Five things to know about Gov. Little’s first budget

Fred Birnbaum Articles

Last week, Idaho Gov. Brad Little laid out his vision for Idaho in his first State of the State address. In concert, Little’s administration released his first budget blueprint, which sets the tone for the 2019 legislative session.

Here are five takeaways from Little’s first spending blueprint:

Little’s budget calls for a large spending increase

The general fund increase request for Fiscal Year 2020 is shown as 6.7 percent over the original Fiscal Year 2019 appropriation. However, we assert, the spending increase is 8.1 percent because 8.1 includes money transferred from the general fund to spending programs. For example, the Public Defense Commission will receive an $11 million fund transfer, which is not included in the 6.7 percent number but it is included in the 8.1 percent.

Medicaid spending is out of control

The governor requested a 17 percent increase in Medicaid spending from the general fund. However, this does not fully pay for Medicaid expansion. The funds would only cover six months of expanded Medicaid in FY20.

Medicaid is a shared state and federal program and its price tag has grown steadily for decades. It is the largest driver of Idaho Department of Health and Welfare spending. In Fiscal Year 2001, Health and Welfare comprised 26.2 percent of all-funds spending (including federal money). For FY19, the last year for which we have data, the Idaho Department Health and Welfare comprised 36.5 percent of the total state budget, meaning that Medicaid now munches about 90 percent of the additional $857 million consumed by Health and Welfare in the state budget.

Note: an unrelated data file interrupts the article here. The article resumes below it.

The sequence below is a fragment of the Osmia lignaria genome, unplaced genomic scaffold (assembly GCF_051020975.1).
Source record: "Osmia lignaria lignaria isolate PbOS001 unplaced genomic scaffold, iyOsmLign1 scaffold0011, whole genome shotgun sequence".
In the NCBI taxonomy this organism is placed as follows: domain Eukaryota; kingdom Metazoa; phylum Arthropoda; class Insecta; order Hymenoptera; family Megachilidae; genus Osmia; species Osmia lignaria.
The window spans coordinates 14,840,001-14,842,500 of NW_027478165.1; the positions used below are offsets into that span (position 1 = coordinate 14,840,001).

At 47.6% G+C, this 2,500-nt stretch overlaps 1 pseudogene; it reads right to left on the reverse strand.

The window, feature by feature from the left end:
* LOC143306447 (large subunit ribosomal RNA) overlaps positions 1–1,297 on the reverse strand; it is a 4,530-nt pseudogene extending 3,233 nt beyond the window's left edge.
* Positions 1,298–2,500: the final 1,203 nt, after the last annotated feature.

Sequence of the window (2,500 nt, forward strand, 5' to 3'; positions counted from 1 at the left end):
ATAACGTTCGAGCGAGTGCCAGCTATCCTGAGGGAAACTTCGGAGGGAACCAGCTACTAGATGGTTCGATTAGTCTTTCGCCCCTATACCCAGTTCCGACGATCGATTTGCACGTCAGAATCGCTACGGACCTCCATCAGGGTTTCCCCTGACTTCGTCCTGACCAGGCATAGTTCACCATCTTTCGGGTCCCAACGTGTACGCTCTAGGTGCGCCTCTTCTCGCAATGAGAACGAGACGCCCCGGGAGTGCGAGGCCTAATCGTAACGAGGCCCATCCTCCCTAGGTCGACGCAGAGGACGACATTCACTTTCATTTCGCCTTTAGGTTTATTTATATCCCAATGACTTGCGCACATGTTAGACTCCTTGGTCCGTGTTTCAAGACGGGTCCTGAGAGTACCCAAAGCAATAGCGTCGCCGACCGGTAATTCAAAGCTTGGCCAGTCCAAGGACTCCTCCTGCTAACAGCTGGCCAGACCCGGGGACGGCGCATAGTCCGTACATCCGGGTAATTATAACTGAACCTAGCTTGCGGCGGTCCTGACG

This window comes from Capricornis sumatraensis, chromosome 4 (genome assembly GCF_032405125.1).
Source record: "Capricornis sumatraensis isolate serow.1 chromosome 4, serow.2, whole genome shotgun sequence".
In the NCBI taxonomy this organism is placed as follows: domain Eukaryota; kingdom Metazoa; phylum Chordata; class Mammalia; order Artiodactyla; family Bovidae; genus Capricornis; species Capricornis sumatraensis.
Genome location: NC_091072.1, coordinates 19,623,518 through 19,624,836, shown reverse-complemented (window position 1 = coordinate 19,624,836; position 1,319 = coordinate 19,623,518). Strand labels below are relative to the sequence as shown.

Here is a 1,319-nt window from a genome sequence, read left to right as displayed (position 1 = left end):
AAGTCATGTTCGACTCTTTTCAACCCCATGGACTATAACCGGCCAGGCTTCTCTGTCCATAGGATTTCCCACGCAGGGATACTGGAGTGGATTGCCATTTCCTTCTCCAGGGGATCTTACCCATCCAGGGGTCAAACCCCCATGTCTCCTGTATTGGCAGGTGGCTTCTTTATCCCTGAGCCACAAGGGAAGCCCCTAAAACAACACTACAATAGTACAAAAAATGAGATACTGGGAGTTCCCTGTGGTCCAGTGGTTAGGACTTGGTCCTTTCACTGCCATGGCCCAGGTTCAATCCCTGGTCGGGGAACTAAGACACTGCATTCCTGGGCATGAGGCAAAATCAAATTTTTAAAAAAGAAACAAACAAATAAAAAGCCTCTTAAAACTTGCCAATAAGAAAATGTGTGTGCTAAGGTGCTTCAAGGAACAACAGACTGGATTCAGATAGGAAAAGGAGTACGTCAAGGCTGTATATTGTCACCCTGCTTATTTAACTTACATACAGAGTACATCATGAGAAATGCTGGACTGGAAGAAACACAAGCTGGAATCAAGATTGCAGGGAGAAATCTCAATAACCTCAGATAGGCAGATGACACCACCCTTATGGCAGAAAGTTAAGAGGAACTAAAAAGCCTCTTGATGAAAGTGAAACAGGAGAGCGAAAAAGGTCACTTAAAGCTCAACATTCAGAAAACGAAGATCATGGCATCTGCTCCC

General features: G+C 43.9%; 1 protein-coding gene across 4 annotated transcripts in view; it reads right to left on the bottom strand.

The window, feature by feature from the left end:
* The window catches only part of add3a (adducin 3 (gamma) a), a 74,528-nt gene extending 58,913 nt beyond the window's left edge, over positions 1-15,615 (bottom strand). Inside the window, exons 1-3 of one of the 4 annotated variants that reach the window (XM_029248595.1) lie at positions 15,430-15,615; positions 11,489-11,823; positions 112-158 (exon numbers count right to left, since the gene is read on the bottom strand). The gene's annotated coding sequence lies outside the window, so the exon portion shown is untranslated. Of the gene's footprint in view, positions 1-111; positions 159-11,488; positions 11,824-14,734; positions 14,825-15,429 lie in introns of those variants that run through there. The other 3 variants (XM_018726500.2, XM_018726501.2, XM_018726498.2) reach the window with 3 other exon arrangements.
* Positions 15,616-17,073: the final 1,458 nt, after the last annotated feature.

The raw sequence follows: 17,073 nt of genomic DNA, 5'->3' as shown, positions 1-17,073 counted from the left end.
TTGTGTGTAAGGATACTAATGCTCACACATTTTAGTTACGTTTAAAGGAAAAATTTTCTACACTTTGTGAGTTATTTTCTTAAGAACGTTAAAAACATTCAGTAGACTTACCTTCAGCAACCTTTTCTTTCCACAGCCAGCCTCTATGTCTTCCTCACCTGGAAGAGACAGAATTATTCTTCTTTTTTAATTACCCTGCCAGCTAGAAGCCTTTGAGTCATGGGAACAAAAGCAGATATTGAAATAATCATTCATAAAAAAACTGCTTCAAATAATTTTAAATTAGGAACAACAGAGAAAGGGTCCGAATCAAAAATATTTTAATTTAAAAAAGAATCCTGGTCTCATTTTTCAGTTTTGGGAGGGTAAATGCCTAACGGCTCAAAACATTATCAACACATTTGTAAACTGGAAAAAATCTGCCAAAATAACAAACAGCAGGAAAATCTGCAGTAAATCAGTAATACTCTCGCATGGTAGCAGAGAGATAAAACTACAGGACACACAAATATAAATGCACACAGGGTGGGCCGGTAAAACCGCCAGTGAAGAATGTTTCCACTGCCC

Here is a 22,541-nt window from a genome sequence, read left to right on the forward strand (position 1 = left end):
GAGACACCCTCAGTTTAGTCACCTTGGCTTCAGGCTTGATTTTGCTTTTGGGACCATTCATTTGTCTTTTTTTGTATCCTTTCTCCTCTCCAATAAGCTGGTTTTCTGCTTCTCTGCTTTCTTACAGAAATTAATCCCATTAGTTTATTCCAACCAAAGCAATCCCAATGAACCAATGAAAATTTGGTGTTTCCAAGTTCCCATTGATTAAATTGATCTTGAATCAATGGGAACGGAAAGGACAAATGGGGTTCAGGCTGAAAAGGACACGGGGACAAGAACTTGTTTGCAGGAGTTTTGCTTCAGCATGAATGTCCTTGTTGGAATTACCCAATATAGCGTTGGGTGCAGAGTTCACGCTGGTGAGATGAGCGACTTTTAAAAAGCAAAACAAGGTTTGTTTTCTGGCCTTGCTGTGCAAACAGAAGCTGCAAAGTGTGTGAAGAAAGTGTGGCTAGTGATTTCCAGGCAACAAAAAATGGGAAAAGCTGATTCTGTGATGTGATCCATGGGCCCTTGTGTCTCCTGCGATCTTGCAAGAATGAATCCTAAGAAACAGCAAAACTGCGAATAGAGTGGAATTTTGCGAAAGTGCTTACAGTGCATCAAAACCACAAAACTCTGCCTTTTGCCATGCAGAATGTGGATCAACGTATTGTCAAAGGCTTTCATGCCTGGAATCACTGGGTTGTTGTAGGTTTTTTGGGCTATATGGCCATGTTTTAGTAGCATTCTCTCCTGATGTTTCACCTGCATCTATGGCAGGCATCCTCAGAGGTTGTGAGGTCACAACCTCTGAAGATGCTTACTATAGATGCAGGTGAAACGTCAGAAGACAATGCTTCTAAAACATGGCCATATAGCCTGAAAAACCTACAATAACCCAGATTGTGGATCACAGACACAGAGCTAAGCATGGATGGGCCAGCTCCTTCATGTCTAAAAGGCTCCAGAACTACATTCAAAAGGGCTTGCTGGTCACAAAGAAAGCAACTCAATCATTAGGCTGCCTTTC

Autopilot spending is worrisome

The maintenance budget, known as the portion of the budget for maintenance of continuing operations, is out of control. For FY20 the request to maintain the current functions of state government is a 5.2 percent increase over the prior year appropriation.

Last year, the maintenance portion of the budget required a 3.5 percent budget hike. To put that in raw figures, lawmakers needed $140 million more last year just to keep the doors open and the lights on in state offices. This year, state officials want $171 million more to keep things running.

Little cut agency requests in a big way

Little has trimmed agency discretionary requests far more than his predecessor’s budget did. For FY20, the governor reduced agency discretionary requests and fund transfers (excluding education and fire funds) by 45 percent, or $89 million compared to Otter’s final budget. This is especially important as the incoming governor had to use as a starting point the budget his predecessor developed. We hope that for Fiscal Year 2021 the governor will tackle the growth in the maintenance budget and review the untouched base budget—which uses the prior year’s budget, minus one-time and replacement items, as a starting point.

State government spending is growing faster than your income

Government spending continues to grow faster than personal incomes in Idaho. For FY19 the forecast for Idahoans’ total personal income growth is 4.5 percent and for FY20, it is 5.3 percent. Recall that Little’s budget seeks to grow spending 8.1 percent.

The governor’s budget requests are reviewed and acted upon by the Legislature, so they are not final at this point. The Legislature should step up to the plate, and carefully review the larger budget requests, like the Medicaid budget.